CryptoMiniSat 5.0.0, after winning the incremental track at SAT Competition 2016 and getting 3rd place at the parallel track, has been released. The new solver contains a number of important additions. The most important are that the solver can now be used as a preprocessor and Gauss-Jordan Elimination is back.
Continue reading CryptoMiniSat 5.0.0 released
The 2014 SMT competition‘s QF_BV divison is over (benchmark tarball here), and the results are (copied from here):
||CPU time (solved instances)
First, let me congratulate Boolector by Armin Biere. STP came a not-so-close second. STP was meant to be submitted twice, once with MiniSat and once with CyrptoMiniSat4 — this is the only reason why the STP submission is called STP-CryptoMiniSat4. Unfortunately, the other submission could not be made because of some compilation problems.
About the results
There are a couple of things I would like to draw your attention to. First is the cumulated solving time of solved instances. Note how it decreases compared to MathSat and Z3. Note also the differences in the DIFF of the number of solved instances. It’s relatively small between 4Simp…MathSat(<40) and increases dramatically with STP and Boolector (with around 80 each).
Another thing of interest is that STP is surrounded by commercial products: Boolector, Z3 and MathSAT are all products you have to pay for to use in a commercial setting. In contrast, the biggest issue with STP is that if the optional(!) CryptoMiniSat4 is linked in, it's LGPLv2 instead of MIT licensed. In other words, a lot of effort is in there, and it's all free. Sometimes free as in beer, sometimes free as in freedom.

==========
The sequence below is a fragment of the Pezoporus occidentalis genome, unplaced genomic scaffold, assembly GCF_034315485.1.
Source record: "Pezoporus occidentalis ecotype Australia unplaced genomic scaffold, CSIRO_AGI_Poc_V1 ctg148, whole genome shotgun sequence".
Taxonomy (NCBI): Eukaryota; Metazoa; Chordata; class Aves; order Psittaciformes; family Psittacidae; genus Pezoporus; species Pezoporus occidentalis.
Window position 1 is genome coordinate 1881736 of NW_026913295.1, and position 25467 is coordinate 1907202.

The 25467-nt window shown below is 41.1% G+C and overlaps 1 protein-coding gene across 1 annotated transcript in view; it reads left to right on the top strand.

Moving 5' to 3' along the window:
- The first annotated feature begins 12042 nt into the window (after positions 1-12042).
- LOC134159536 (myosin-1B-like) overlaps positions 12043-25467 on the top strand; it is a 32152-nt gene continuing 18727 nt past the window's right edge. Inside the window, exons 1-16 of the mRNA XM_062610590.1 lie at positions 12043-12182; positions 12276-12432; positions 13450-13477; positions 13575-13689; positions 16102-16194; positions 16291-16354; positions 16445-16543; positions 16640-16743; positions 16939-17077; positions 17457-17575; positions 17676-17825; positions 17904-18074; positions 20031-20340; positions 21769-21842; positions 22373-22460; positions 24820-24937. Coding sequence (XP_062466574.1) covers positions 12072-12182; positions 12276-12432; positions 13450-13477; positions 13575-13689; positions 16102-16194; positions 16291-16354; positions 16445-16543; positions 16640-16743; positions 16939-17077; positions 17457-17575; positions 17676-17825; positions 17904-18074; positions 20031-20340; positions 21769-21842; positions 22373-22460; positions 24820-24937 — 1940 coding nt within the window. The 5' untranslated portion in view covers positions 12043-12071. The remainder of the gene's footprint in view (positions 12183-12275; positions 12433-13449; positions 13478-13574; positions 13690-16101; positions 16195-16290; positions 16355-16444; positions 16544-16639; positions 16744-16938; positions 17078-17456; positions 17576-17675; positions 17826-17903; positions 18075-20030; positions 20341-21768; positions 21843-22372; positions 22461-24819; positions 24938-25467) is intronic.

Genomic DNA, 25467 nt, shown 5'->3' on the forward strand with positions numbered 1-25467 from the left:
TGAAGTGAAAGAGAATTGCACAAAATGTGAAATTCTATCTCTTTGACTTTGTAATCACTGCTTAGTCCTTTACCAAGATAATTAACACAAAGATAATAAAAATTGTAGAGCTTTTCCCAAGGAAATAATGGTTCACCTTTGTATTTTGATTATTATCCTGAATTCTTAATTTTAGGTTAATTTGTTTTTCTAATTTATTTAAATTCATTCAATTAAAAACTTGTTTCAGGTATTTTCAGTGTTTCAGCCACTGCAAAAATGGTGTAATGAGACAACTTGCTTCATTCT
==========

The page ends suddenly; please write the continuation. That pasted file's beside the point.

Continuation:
Lately, a lot of work has been done on STP. If you look a the github repository, it has about 80 issues resolved, about 40 open, lots of pull requests, and a lot of commits. A group of people, namely (in nickname order): Dan Liew, Vijay Ganesh, Khoo Yit Phang, Ryan Govostes, Trevor Hansen, a lot of external contributors (e.g. Stephen McCamant) and myself have been working on it pretty intensively. It now has a an automated test facility and a robust build system besides all the code cleanup and other improvements.
It’s a great team and I’m happy to be a minor part of it. If you feel like you could contribute, don’t hesitate to fork the repo, make some changes, and ask for a pull request. The discussions on the pull requests can be pretty elaborate which makes for a nice learning experience for all involved. Come and join — next year hopefully we’ll win :)